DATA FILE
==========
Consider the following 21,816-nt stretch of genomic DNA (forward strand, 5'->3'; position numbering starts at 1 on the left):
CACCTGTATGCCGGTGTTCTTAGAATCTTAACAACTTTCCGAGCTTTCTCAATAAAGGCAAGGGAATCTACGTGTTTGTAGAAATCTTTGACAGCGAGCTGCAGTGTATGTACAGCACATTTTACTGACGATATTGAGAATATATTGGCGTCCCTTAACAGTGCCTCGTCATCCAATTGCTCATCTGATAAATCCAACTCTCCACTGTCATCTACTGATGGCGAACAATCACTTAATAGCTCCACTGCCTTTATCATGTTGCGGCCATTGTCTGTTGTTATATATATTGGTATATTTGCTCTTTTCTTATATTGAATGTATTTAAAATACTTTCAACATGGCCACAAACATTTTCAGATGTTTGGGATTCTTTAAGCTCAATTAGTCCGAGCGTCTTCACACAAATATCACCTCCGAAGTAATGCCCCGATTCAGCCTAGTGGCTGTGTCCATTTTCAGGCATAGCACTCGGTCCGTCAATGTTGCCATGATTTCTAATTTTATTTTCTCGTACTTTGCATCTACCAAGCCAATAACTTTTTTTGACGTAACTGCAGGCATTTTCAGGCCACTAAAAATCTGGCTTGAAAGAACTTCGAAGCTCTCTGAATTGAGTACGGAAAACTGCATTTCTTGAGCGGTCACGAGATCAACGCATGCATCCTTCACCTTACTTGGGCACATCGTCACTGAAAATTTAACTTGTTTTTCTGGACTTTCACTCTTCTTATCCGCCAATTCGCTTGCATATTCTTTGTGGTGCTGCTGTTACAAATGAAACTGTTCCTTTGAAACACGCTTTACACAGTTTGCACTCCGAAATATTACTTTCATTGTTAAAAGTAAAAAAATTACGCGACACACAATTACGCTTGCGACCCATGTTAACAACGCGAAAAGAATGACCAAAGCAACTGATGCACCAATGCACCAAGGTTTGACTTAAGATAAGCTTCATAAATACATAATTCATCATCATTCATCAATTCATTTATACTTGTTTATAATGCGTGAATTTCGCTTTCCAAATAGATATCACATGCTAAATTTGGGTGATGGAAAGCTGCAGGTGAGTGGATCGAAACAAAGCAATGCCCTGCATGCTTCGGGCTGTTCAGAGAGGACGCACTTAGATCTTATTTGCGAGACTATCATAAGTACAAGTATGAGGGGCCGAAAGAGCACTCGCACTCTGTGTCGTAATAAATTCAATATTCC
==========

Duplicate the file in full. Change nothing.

Consider the following 21,816-nt stretch of genomic DNA (forward strand, 5'->3'; position numbering starts at 1 on the left):
CACCTGTATGCCGGTGTTCTTAGAATCTTAACAACTTTCCGAGCTTTCTCAATAAAGGCAAGGGAATCTACGTGTTTGTAGAAATCTTTGACAGCGAGCTGCAGTGTATGTACAGCACATTTTACTGACGATATTGAGAATATATTGGCGTCCCTTAACAGTGCCTCGTCATCCAATTGCTCATCTGATAAATCCAACTCTCCACTGTCATCTACTGATGGCGAACAATCACTTAATAGCTCCACTGCCTTTATCATGTTGCGGCCATTGTCTGTTGTTATATATATTGGTATATTTGCTCTTTTCTTATATTGAATGTATTTAAAATACTTTCAACATGGCCACAAACATTTTCAGATGTTTGGGATTCTTTAAGCTCAATTAGTCCGAGCGTCTTCACACAAATATCACCTCCGAAGTAATGCCCCGATTCAGCCTAGTGGCTGTGTCCATTTTCAGGCATAGCACTCGGTCCGTCAATGTTGCCATGATTTCTAATTTTATTTTCTCGTACTTTGCATCTACCAAGCCAATAACTTTTTTTGACGTAACTGCAGGCATTTTCAGGCCACTAAAAATCTGGCTTGAAAGAACTTCGAAGCTCTCTGAATTGAGTACGGAAAACTGCATTTCTTGAGCGGTCACGAGATCAACGCATGCATCCTTCACCTTACTTGGGCACATCGTCACTGAAAATTTAACTTGTTTTTCTGGACTTTCACTCTTCTTATCCGCCAATTCGCTTGCATATTCTTTGTGGTGCTGCTGTTACAAATGAAACTGTTCCTTTGAAACACGCTTTACACAGTTTGCACTCCGAAATATTACTTTCATTGTTAAAAGTAAAAAAATTACGCGACACACAATTACGCTTGCGACCCATGTTAACAACGCGAAAAGAATGACCAAAGCAACTGATGCACCAATGCACCAAGGTTTGACTTAAGATAAGCTTCATAAATACATAATTCATCATCATTCATCAATTCATTTATACTTGTTTATAATGCGTGAATTTCGCTTTCCAAATAGATATCACATGCTAAATTTGGGTGATGGAAAGCTGCAGGTGAGTGGATCGAAACAAAGCAATGCCCTGCATGCTTCGGGCTGTTCAGAGAGGACGCACTTAGATCTTATTTGCGAGACTATCATAAGTACAAGTATGAGGGGCCGAAAGAGCACTCGCACTCTGTGTCGTAATAAATTCAATATTCC